Recently one of our test engineers asked if it would be possible to embed an increasing build number on "About" page in our mobile app. The purpose of such build number is to have a single reference point when reporting failed test suites or new problems in issue management tool (eg. Bugzilla). It is like a dogtag for software: useless for normal users and in daily use -- but much needed in case of emergency. And crashing software is an emergency.

At office we are not using any kind of continuous integration server (like Hudson CI) or separate build scripts for small projects. Such servers/scripts are usually configured to create build numbers themselves. For our purpose builds are prepared either by developer or tester in development environment and shared.

Build number requirements

Requirements for build numbers are simple:

  1. Build numbers must be unique.

    Using the same source code clone/checkout must give the same build number.

  2. Build numbers must reference a single point in project history.

    There can't be two different checkouts giving the same build number.

  3. Build numbers must be increasing.

    Consecutive and iterative builds must show progress is build numbers. It would be best if they are strictly sequential (N+1) but that's not a hard requirement. Usual approach to build numbers includes embedding date/hour and maybe some sequentially generated number. However if you have several builds a day then date-based number is insufficient. It does not identify uniquely a code version that was used to create the target. Thus you need something more specific.

Solution for Git

If Subversion is your VCS of choice, you are on the green. Just bring svnversion into play to get highest revision number from source files. You are done here.

Not so easy with Git.

Git uses SHA1 cryptographic hash to "describe" each of working tree states committed into repository. Using commit-sha as a build number will fail our requirement 3 completely. Given two commit-shas it is not possible to tell which is older and which is newer. We need more. Git scripts to the rescue. As a solution I have developed following post-merge script:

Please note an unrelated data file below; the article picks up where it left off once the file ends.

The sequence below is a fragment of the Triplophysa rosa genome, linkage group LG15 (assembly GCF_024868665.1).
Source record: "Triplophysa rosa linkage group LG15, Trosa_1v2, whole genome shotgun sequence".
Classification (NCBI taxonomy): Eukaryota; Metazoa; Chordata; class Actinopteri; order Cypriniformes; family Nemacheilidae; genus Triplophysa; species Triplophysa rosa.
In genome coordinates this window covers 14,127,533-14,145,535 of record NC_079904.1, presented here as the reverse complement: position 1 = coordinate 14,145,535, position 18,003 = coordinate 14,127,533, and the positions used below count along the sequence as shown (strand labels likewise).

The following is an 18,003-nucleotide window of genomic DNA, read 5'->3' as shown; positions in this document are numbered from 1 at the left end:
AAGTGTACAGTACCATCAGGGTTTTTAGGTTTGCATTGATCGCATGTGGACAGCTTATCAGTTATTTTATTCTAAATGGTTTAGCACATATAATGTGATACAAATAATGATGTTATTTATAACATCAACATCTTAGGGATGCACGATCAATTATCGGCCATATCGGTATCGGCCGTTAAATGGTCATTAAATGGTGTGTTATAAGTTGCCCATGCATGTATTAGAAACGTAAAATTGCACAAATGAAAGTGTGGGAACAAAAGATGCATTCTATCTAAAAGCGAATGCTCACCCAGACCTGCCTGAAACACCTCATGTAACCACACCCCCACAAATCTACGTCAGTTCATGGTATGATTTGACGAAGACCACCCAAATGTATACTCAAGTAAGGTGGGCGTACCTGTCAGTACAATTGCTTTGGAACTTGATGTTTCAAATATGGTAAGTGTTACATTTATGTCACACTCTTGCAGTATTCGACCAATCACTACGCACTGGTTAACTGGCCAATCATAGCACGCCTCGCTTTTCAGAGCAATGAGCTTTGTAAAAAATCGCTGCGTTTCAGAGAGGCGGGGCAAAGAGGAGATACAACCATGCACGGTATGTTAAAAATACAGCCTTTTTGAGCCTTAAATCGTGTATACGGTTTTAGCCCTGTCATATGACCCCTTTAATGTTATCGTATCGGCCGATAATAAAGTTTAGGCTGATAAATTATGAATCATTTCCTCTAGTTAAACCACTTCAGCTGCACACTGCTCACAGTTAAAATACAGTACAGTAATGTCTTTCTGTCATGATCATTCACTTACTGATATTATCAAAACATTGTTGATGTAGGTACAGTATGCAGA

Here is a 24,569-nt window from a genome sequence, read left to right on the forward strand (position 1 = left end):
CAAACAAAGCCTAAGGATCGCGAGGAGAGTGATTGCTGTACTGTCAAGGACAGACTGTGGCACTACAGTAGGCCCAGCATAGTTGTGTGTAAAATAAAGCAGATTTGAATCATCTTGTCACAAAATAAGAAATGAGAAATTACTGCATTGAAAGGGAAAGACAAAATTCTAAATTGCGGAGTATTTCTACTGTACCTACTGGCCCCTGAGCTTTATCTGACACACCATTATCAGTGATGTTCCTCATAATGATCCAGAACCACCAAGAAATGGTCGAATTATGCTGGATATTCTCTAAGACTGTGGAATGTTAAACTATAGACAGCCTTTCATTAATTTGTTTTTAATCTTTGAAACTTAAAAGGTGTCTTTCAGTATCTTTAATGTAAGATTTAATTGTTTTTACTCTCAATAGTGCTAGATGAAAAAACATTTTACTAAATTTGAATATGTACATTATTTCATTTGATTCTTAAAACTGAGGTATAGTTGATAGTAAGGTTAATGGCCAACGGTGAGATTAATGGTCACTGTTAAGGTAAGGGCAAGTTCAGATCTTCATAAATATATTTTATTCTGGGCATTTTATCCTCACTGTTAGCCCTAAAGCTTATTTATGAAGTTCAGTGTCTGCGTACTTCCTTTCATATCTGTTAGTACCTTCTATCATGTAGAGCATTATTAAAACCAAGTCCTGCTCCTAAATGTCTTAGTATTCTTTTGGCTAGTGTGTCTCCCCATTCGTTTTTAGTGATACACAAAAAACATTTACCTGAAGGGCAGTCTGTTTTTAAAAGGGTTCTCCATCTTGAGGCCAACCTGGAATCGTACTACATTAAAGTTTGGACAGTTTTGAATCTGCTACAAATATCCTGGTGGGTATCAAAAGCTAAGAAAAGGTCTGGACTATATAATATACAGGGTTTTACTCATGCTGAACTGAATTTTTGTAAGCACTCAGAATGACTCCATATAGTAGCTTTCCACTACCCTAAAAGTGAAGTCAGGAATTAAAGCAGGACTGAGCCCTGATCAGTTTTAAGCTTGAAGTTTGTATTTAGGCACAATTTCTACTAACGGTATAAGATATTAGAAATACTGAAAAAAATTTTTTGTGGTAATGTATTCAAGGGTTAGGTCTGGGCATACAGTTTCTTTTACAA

count=`git rev-list HEAD | wc -l | sed -e 's/ *//g' | xargs -n1 printf %04d` (1)
commit=`git show --abbrev-commit HEAD | grep '^commit' | sed -e 's/commit //'` (2)
echo $buildno > "${DIR}/subdir/version.txt"

Then contents of version.txt are simply inserted into our source code.

Detailed explanation

Lines (1) and (2) of the script are working horses; they generate parts of the build number. Line (1) lists all commit-shas that build up revision specified by HEAD (see rev-list), counts them and print as a 4 digit number. This fulfills our requirement 3.

Beware however that it is possible that two branches will have exactly the same number of commits even if they are totally different. Hence we need second part. Line (2) extracts HEAD commit-sha in abbreviated form (see show); that is instead of using 40-digit commit-sha show command evaluates shortest abbreviation possible that is still unique. Since Git is versioning whole tree states (and not single files) this fulfills our requirements 1 and 2. Combining both values we have unique and increasing build numbers.

Why a post-merge script?

Each developer/tester has to put this post-merge script into .git/hooks directory in his repository clone. I have tested different post- hooks and this one seemed best. It is executed when you pull from remote and source code has changed. In such case a merge must always occur: be it automatic merge, fast-forward or manual merge of conflicted code -- the version.txt is always properly generated.


This solution is not perfect. First, each developer has to manually copy post-merge script into git's hooks directory. Second, when you merge your own branches it will be executed so you have to remember not to give private builds for testing. Third, a fully automated solution should possibly generate a build number on the repository server after commit. And last, you should probably use proper build system that will do it automatically. However, it has proven to be sufficient for our needs. Let's hear your opinions and feedback in comments!

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Marcin Gil



When grass was greener

Rants on programming, photography, life and everything

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